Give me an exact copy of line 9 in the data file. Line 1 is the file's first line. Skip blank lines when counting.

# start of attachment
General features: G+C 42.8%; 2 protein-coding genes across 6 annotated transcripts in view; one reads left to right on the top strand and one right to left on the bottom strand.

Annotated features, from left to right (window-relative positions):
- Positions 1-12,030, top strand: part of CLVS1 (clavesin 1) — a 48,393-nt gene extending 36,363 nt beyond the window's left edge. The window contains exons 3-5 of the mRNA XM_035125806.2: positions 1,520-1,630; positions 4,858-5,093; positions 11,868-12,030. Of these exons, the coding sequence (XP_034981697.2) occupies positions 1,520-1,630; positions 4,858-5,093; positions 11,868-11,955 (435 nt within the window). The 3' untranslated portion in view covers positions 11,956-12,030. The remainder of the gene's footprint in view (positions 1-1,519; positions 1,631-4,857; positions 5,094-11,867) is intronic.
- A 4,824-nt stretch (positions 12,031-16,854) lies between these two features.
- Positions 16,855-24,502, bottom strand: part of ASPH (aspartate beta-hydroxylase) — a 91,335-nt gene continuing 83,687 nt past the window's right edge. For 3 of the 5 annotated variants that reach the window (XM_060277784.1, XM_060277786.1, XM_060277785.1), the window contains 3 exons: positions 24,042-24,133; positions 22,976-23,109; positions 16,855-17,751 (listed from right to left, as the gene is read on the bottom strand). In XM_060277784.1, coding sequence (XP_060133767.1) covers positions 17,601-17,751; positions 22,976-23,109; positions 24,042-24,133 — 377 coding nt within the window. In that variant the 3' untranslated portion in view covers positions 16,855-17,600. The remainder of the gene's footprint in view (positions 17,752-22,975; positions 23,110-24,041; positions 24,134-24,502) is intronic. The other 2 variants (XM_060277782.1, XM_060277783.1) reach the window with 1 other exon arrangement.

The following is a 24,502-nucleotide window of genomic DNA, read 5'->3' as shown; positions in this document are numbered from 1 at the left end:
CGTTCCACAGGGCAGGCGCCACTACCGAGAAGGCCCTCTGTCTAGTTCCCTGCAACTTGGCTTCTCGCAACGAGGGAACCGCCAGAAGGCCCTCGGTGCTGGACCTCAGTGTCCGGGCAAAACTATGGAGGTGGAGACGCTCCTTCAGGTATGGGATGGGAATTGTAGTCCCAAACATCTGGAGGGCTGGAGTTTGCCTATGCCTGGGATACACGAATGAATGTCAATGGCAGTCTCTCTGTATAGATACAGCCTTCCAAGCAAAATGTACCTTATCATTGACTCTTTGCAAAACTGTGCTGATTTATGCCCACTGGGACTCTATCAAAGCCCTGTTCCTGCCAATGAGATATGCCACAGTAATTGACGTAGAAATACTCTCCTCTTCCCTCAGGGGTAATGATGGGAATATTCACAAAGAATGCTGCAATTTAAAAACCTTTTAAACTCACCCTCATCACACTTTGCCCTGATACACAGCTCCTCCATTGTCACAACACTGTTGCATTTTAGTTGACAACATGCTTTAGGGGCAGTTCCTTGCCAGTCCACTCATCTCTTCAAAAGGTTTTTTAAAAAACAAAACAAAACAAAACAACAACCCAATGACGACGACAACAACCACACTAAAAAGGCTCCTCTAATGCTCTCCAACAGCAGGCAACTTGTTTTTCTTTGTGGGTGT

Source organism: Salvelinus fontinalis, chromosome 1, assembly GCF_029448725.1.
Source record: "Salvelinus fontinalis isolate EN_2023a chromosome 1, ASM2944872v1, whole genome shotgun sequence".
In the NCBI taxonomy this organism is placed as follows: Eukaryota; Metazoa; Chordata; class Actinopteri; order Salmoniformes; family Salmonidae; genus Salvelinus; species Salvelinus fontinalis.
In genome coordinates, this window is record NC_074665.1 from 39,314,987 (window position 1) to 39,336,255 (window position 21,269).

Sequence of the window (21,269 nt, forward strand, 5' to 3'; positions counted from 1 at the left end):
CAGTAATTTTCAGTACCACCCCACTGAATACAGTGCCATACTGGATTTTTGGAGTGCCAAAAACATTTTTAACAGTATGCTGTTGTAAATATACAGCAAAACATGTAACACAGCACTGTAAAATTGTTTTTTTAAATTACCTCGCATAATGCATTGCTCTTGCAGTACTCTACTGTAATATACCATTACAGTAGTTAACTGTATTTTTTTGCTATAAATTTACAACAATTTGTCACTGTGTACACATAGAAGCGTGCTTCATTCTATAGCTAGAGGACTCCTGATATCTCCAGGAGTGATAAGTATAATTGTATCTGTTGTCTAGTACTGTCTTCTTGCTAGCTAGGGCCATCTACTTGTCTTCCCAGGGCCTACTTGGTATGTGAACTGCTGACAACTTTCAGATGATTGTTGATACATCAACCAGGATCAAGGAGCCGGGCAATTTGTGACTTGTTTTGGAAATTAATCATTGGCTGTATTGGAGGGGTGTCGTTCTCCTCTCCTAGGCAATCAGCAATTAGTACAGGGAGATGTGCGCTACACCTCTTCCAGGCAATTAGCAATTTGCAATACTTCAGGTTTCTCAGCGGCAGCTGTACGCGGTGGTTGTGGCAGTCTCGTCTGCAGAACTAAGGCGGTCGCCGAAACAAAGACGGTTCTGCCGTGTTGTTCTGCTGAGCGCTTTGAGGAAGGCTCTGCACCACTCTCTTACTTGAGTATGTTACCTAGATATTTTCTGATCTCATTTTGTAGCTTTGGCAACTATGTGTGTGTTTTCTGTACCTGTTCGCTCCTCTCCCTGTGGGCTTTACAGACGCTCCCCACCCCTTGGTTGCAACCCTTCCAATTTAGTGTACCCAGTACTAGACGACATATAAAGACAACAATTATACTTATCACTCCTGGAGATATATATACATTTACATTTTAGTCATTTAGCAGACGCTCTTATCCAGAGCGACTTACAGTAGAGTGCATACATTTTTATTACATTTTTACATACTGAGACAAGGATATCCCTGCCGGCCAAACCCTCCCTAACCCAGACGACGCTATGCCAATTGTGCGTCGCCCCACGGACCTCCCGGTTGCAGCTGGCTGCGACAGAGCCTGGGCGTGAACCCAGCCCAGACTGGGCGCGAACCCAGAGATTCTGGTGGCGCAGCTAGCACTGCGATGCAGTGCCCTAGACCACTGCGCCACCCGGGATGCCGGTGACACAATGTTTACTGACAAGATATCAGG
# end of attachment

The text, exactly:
Source record: "Salvelinus fontinalis isolate EN_2023a chromosome 1, ASM2944872v1, whole genome shotgun sequence".